§ 377-a. Spaying and neutering of dogs and cats. 1. The legislature finds that the uncontrolled breeding of dogs and cats in the state results in an overabundance of puppies and kittens. More puppies and kittens are produced than responsible homes for them can be provided. This leads to many of such animals becoming stray and suffering privation and death, being impounded and destroyed at great expense to the community and constituting a public nuisance and health hazard.
It is therefore declared to be the public policy of New York state that every feasible humane means of reducing the production of unwanted puppies and kittens be encouraged. 

So what does this mean???

Have a good day.

It is lack of love for ourselves that inhibits our compassion toward others. If we make friends with ourselves, then there is no obstacle to opening our hearts and minds to others.”


  1. Janine,

    Glad you made some progress at your meeting. Hopefully, you mentioned to Karen St.Aubin (Director of Operations) that you are friends with Karon. She owes Karon big time! Karon retired giving Karen the Directors position. Congrats once again on the progress you attained. Well done my friend.

    Walt Simoni

  2. I am very happy that things went well at the meeting for you today. Let's hope things work out well.

    Please be prepared from a backlash by cat haters when fliers, etc., start reaching their doorsteps. Not everybody has humanity and compassion and their voices united may be stronger than yours. It happened in my community.

    I am not trying to be a downer, just trying to give a heads up so you may be prepared in case of such an event.

    Personally, I don't like the idea of giving the city a location of all your cat colonies. That doesn't sound good to me at all. I feel like the cats are sitting ducks.

  3. Janine is only giving the addresses of the vacant lots she feeds the cats on - not her other addresses. She MUST give them those so that if the health dept ever contacts Karen St. Aubin's office again to remove shelters, Karen will know they are JAnine's and call her. I was at the meeting yesterday and KAren St. Aubin was very kind, as were the others. I did not get any vibe that they were anything but supportive of what Janine is doing. They said themselves " we will support you while you continue your work that is beneficial to the community". They value what she is doing - which is great to see. :) -Kristin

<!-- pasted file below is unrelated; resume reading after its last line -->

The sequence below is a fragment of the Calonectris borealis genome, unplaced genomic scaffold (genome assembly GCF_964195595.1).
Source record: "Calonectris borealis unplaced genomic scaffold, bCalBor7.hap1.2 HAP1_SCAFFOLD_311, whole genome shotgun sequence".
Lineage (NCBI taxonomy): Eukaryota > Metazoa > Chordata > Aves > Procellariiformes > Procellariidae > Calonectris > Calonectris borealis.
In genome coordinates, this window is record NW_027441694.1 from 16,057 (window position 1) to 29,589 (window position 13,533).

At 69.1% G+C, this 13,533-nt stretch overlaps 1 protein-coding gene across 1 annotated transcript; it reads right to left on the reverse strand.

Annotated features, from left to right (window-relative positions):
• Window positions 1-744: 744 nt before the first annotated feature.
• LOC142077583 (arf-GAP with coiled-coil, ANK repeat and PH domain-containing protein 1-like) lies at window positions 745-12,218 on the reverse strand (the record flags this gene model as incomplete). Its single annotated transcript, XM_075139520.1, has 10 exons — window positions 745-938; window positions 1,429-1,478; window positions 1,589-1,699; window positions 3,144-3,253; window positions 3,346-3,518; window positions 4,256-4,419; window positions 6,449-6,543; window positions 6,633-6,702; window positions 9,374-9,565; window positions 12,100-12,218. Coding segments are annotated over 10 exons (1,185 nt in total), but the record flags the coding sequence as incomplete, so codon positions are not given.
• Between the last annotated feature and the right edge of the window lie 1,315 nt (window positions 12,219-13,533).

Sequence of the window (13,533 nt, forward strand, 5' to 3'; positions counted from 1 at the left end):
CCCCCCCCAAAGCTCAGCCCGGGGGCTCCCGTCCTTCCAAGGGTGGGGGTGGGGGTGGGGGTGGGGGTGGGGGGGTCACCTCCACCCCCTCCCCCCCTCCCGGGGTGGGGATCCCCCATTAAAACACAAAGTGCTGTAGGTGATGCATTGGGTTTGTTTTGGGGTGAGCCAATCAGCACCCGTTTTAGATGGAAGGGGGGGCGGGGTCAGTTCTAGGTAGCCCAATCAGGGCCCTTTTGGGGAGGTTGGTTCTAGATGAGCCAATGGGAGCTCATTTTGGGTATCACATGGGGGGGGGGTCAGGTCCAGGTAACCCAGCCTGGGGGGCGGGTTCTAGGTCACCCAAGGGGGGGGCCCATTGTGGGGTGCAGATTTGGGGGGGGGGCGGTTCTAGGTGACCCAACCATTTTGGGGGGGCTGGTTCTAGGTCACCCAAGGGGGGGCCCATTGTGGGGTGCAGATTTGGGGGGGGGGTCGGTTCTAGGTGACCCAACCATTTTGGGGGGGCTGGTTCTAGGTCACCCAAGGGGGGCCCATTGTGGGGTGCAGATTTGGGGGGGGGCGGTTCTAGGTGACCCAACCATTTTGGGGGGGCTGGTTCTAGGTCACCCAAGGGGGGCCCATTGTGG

4. Did anyone read the article this past Sunday on the 19th Ward Community Cat Hunters? This is a group of about 20 to 25 people with the same goal of TNR as many cats as they can. Last year alone the caught 287 cats, adopted out 85, and released 202 back to colonies. They received grants to help make this happen. This is people working together for a greater good "The City" and the 19th Ward. It is not about 1 or 2 individuals getting the funding. Groups need to come together as 1, and make this happen for the City. You are right no one person can do this alone, however you are not alone you have plenty of your friends helping you, like your fosters, Saturday Cheryl that helps you, your husband, Walt that donates to the cause, Kristin is your right hand. You have many people helping you. Change takes time, and it is a slow process when you are wishing it would be tomorrow.

  5. glad they said "reducing the production of" and not just reducing the number of..

  6. In order to get grants they have to be written and applied for. Anyone have grantwriting experience that can do that FOR Janine?
    The 19th Ward group is doing great things, and it was a good article. The more Feral Cat TNR info put out there to educate the general public the better. But I see a huge difference between that area and the area of the city that Janine is dealing with which makes her situation much more difficult. In 19th Ward there are at least 80 FEEDERS who continue to care for their colonies. The group TNRs and MANY other people (neighbors) care for the cats. A far better situation socioeconomically.